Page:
Erik Kessels & Thomas Sauvin: TALK SOON
ArtistErik Kessels & Thomas Sauvin
Softcover, Tearaway Postcard Book, 180 x 130mm, 120 cards
Despite the COVID-19 related feeling of collective dread being experienced in recent times, we have been witnessing a new wave of creative initiatives. In particular, an influx of collaborations between artists has been emerging all over the world (such as stayathome.photography and Tomaso Clavarino & Patrizio Anastasi’s book).
TALK SOON’, the latest collaborative publication by Erik Kessels and Thomas Sauvin, is one such project in line with this recent trend: consisting of around 120 images sourced from their respective archives. The publication is the product of a creative, long-distance exchange that took place in the spring of 2020. This ‘quarantined image-dialogue’ has now been composed into a book divided into two segments – ‘TALK’ by Kessels showcases images from his personal (Dutch) collection of vernacular photography, whereas ‘SOON’ by Sauvin draws from his China-archive of amateur (analogue) photo material.
Ranging from odd family photographs to bizarre still lifes, the snapshots are taken from daily life scenarios, yet the edit turns them into something far from ordinary. Filled with humour and quirkiness, the photographs trigger our curiosity and imagination, and when coupled with the free-associative whimsical titles printed on the backs of the photographs – written by New Zealand author Kingston Trinder – the collaborative work takes on an extra dimension. The titles, printed onto brightly coloured backgrounds, gently nudge us into a certain associative direction, yet leave enough space for our minds to form their own personalized connections.
Due to the seemingly arbitrary arrangement of the photographs, and the fact that the viewers can rip out any images they like – the images are printed on jagged paper so they can serve as take-out postcards – the position of the onlooker shifts from that of a mere observer to contributing author of the work. For example, taking out a single “postcard” changes the rest of the book’s arrangement completely – altering the dialogue of the top and bottom images. At the same time, the postcard turns into an individual object; and its fate solely relies on the viewer.
By relinquishing control of how the images are seen (how they are interpreted and disseminated in their juxtaposition), Kessels and Sauvin allow for a myriad of novel associations and connections, suggesting not only a playful approach to their hybrid format but also (by way of the postcards) stimulating a certain nostalgia for the days in which the world was more physical yet also more distanced, more analogue and less virtual. They remind us of the times when the postcard served as a humanistic, communicative vehicle transgressing various places to deliver a message and, with its visuals, an imaginary escape away from our mundane environment.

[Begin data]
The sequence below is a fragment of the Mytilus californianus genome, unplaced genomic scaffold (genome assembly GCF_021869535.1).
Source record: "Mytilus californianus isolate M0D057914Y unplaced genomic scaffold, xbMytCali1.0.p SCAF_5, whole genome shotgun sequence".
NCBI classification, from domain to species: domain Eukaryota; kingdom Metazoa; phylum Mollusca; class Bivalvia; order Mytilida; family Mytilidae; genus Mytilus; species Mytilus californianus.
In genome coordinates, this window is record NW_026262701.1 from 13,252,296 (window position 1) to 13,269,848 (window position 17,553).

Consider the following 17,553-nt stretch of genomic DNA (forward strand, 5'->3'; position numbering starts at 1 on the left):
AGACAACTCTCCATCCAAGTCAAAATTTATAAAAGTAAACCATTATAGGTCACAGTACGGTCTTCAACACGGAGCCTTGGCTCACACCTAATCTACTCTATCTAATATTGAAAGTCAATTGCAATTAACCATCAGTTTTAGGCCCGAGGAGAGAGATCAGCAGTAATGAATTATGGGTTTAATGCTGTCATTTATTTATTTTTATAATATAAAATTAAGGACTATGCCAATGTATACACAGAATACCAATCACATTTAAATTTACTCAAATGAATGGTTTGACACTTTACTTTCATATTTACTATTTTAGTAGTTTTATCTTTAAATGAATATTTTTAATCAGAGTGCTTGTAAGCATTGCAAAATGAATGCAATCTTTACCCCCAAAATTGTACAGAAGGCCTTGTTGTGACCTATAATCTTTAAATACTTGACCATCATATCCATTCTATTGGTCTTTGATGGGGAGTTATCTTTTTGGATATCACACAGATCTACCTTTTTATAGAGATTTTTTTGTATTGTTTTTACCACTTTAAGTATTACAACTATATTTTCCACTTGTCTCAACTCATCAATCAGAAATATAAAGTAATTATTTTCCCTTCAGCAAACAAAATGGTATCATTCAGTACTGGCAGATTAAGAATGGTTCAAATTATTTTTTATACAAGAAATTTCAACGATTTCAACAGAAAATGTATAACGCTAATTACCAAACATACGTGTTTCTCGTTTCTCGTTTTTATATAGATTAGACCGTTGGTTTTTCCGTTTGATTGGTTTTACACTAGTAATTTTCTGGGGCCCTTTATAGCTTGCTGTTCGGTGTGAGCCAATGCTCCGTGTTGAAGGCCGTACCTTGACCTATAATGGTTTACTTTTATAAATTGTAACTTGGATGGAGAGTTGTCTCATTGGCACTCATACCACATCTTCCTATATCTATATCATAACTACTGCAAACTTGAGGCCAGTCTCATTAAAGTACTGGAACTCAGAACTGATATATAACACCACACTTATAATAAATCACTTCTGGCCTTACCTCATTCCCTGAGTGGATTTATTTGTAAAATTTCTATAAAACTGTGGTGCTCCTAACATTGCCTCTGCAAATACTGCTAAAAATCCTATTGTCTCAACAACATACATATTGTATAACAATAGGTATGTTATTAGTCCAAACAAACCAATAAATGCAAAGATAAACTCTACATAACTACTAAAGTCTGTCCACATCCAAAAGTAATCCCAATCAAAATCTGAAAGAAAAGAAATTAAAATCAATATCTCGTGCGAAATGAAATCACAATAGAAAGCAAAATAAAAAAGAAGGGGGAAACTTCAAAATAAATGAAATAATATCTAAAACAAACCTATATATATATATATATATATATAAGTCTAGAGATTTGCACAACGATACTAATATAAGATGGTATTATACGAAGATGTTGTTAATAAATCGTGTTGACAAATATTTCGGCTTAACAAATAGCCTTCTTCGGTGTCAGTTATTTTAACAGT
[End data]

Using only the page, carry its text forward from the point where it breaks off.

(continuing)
Now we certainly exchange fewer postcards than before the digitalization of the world. However, in this situation of a global pandemic, when we are craving human contact and affection, the postcard might be a way to fill this gap by reminding us of happy moments. It is certainly hard to replace the warm feeling of receiving a card from a long-distance friend. Accordingly, the title is a vision of a better future while providing references to the past, hinting at a sort of hopeful utopia for the days when it will once again become possible to travel across borders and talk in real life…soon!
Erik Kessels (b. 1966, Netherlands) is a Dutch artist, designer and curator focusing his work around the medium of photography. He is also a creative partner of KesselsKramer, an independent communications agency located in Amsterdam, London and Los Angeles.
Since 2009, the collector and artist Thomas Sauvin (b. 1983, France) has salvaged discarded negatives from a recycling plant on the edge of Beijing, negatives that were destined for destruction. His Beijing Silvermine archive, one of the largest archival projects in China, now encompasses over 850000 anonymous photographs spanning the period from 1985 to 2005, thus allowing the reconstruction of a large part of the history of popular analogue photography in the country. This unceasingly evolving archive provides a visual platform for cross-cultural interactions while impacting our collective memory of the recent past.